Do Building Energy Codes Have a Lasting Effect on Energy Consumption? New Evidence From Residential Billing Data in Florida
This paper provides an ex post evaluation of how changes to a building energy code affect energy consumption. Using residential billing data for electricity and natural gas over 11 years, the analysis is based on comparisons between residences constructed just before and just after a building code change in Florida. While an earlier study using 3 years of data for the same residences showed savings for both electricity an natural gas, new results show an enduring savings for natural gas only. These findings underscore the importance of accounting for age versus vintage effects and all sources of energy consumption when conducting evaluations of building codes. More broadly, the results provide a counterpoint to the growing literature casting doubt on whether ex ante forecasts of energy efficiency policies and investments can provide useful information about actual energy savings. Indeed, more than a decade after Florida's energy code change, the measured energy savings still meets or exceeds the forecasted amount.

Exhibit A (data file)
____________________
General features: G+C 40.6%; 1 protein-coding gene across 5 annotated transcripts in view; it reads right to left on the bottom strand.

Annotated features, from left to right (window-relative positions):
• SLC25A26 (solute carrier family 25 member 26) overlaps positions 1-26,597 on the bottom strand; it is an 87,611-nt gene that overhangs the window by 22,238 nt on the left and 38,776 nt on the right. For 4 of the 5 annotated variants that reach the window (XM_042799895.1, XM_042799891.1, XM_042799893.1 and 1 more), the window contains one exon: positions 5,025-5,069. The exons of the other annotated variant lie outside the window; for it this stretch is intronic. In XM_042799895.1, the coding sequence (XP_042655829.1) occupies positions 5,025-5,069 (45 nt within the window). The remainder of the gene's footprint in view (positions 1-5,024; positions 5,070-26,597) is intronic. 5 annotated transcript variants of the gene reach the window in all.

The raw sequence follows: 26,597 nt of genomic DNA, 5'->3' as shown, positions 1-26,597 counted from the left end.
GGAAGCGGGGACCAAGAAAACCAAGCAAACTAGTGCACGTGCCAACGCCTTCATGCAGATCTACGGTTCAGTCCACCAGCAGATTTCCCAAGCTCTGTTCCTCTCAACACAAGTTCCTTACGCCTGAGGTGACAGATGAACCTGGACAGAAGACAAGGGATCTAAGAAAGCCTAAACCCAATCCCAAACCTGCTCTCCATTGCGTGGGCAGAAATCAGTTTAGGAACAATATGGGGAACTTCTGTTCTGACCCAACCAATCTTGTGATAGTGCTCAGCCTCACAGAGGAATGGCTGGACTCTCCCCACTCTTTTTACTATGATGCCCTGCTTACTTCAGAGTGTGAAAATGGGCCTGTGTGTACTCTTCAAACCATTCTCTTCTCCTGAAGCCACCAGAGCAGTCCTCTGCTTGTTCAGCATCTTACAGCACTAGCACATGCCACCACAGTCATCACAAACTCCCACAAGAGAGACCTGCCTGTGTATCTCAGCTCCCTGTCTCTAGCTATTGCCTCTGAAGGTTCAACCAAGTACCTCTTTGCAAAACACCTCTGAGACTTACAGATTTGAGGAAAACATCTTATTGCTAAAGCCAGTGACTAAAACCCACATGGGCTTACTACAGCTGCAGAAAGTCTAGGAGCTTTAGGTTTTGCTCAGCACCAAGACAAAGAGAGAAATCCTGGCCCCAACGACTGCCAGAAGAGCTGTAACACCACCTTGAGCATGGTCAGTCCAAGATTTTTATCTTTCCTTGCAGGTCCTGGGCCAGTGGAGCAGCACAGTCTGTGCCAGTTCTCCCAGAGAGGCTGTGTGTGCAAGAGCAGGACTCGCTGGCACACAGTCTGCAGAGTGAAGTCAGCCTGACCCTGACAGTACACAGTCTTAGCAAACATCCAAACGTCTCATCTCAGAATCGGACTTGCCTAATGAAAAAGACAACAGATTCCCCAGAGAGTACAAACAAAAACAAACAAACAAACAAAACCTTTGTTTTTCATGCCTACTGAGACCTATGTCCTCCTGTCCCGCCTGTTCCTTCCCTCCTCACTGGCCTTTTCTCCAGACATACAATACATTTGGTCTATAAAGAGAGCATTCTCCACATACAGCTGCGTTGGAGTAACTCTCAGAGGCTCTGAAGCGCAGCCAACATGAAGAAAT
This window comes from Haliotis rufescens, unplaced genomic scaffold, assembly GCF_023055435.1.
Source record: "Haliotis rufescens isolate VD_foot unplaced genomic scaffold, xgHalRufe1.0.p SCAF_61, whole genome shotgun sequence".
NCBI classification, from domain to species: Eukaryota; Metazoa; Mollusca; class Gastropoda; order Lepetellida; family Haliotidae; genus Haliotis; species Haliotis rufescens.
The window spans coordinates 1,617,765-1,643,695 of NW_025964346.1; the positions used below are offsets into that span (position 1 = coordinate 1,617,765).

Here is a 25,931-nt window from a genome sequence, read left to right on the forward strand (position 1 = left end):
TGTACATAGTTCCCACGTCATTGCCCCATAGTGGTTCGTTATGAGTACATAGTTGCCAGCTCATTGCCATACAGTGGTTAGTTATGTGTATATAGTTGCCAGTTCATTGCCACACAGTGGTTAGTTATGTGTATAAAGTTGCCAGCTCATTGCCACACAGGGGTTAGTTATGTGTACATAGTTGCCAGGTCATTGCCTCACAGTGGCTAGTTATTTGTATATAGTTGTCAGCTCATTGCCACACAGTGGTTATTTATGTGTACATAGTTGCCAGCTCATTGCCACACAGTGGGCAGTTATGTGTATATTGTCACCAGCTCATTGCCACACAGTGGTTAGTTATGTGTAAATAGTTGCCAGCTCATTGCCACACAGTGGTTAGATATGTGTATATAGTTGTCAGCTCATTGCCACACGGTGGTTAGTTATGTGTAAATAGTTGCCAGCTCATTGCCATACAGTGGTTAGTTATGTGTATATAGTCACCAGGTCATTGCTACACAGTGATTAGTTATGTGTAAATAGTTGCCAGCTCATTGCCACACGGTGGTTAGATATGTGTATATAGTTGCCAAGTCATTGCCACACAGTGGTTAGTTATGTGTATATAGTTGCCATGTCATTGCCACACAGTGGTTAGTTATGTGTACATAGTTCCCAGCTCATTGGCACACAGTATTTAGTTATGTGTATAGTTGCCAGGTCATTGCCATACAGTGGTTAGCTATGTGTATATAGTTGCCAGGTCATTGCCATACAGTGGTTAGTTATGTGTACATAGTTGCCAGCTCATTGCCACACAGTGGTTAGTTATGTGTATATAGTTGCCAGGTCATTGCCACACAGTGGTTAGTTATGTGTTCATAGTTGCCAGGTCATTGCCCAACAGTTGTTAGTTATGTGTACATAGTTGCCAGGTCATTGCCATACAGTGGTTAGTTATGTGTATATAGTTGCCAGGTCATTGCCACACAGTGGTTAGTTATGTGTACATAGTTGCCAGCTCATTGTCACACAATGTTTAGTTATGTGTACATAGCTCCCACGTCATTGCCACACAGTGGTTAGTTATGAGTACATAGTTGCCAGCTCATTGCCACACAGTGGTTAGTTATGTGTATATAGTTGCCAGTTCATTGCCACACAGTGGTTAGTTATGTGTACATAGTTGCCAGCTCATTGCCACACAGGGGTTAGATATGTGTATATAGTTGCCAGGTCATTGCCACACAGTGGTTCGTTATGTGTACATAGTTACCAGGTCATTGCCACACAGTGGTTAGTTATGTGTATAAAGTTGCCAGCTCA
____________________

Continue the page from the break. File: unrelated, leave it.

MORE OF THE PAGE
Without implicating them for any errors or omissions, I am grateful to Grant Jacobsen, Arik Levinson, Erin Mansur, and Joe Shapiro for helpful comments and discussion. The views expressed herein are those of the author and do not necessarily reflect the views of the National Bureau of Economic Research.